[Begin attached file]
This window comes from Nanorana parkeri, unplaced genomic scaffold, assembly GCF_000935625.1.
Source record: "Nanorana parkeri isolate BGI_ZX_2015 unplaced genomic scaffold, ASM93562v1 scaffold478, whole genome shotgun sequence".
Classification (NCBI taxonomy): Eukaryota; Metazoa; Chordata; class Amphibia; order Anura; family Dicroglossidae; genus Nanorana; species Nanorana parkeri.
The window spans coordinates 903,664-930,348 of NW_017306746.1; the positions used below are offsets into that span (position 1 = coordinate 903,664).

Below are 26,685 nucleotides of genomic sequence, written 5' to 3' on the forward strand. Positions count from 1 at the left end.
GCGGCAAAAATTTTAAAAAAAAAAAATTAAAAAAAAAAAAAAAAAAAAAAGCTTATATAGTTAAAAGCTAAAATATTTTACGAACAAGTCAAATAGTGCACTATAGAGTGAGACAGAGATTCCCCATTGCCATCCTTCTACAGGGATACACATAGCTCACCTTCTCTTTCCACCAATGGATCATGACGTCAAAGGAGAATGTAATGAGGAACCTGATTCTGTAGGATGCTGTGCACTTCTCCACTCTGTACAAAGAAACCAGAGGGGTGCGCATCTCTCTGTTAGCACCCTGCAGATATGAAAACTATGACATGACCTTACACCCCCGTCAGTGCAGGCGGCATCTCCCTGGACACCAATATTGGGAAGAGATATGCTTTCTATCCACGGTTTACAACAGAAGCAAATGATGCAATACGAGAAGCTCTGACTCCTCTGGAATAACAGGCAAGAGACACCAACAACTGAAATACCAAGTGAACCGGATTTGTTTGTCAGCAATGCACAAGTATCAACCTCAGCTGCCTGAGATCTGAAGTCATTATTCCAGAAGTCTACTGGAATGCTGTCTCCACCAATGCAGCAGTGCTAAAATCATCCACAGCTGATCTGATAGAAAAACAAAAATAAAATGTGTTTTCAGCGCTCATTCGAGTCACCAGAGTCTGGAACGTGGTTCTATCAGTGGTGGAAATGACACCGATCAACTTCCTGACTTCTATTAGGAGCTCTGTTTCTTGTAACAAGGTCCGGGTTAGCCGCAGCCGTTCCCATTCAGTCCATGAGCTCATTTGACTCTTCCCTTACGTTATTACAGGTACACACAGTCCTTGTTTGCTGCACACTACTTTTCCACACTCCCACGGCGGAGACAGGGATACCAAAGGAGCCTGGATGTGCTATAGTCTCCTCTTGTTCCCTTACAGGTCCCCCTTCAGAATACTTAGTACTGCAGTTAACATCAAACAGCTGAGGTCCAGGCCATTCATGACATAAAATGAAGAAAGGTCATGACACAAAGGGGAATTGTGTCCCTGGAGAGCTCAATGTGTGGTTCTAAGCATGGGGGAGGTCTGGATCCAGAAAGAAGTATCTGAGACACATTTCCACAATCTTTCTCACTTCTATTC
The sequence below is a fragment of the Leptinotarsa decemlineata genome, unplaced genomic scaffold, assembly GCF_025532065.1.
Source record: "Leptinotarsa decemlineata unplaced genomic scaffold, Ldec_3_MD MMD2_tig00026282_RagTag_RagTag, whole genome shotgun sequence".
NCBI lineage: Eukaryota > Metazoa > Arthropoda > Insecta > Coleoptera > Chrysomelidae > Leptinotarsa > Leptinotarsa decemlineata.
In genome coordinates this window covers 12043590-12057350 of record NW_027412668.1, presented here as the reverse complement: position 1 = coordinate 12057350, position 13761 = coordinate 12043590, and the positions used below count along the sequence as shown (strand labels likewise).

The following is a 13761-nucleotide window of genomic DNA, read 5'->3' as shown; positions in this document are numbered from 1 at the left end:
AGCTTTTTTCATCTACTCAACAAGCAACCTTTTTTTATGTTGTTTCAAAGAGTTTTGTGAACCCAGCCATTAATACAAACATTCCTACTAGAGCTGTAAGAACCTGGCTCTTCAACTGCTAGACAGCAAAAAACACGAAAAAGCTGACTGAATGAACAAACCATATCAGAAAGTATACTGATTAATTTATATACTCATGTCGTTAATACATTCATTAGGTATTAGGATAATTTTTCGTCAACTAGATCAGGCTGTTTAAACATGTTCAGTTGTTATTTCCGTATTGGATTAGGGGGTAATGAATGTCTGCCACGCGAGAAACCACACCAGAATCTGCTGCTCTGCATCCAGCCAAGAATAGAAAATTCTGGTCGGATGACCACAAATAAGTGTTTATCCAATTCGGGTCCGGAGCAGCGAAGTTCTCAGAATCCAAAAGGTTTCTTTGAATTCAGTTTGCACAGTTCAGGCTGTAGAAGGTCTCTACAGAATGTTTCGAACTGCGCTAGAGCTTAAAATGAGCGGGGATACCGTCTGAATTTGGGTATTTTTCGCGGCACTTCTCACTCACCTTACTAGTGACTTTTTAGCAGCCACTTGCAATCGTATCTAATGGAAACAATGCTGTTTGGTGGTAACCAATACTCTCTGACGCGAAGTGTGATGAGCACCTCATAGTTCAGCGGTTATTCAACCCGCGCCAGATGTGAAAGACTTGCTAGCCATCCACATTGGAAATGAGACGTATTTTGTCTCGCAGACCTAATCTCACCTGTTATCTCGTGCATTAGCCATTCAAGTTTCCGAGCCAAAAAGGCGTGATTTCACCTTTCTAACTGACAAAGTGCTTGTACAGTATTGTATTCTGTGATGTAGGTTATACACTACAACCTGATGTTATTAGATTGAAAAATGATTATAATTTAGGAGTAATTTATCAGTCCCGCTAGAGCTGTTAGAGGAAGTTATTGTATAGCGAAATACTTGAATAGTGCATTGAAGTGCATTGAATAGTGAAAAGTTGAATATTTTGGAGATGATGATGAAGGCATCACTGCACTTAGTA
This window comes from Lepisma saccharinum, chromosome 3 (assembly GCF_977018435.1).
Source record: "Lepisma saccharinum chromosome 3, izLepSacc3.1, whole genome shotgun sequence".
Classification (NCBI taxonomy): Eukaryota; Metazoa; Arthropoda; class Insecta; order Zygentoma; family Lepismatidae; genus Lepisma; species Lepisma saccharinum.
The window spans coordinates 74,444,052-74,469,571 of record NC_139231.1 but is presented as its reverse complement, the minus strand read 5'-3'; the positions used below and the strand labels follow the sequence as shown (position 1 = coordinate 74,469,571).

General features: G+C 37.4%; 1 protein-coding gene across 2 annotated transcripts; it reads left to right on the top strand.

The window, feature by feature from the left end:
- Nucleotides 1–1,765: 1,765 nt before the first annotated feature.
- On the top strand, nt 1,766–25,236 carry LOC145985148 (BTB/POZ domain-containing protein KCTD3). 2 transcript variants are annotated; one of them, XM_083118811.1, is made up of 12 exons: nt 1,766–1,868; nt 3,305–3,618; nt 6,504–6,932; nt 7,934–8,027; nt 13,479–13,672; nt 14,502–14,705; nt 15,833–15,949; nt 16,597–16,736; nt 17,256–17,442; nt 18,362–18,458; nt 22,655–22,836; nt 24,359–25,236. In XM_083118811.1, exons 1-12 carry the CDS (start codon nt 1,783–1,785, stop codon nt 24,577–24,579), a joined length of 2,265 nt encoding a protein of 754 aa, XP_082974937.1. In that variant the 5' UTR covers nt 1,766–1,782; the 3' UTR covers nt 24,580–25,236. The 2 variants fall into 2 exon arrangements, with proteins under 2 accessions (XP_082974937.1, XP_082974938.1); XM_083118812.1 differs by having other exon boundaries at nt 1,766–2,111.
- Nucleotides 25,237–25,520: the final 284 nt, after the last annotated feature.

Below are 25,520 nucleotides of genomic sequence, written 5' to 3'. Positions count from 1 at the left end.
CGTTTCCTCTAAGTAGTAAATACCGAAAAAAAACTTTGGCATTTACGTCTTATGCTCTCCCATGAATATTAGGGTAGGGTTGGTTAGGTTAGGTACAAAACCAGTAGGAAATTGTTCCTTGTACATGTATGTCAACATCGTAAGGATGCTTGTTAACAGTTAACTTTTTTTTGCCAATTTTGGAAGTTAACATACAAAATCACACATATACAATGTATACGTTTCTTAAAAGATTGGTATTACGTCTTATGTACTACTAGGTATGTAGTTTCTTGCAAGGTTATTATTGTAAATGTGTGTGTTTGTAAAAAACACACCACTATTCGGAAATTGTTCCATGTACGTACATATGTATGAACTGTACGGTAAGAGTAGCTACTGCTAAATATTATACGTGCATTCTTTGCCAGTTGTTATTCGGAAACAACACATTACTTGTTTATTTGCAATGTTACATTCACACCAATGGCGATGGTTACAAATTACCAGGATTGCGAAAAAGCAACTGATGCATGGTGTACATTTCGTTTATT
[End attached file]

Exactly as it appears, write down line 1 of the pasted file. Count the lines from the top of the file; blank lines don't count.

This window comes from Nanorana parkeri, unplaced genomic scaffold, assembly GCF_000935625.1.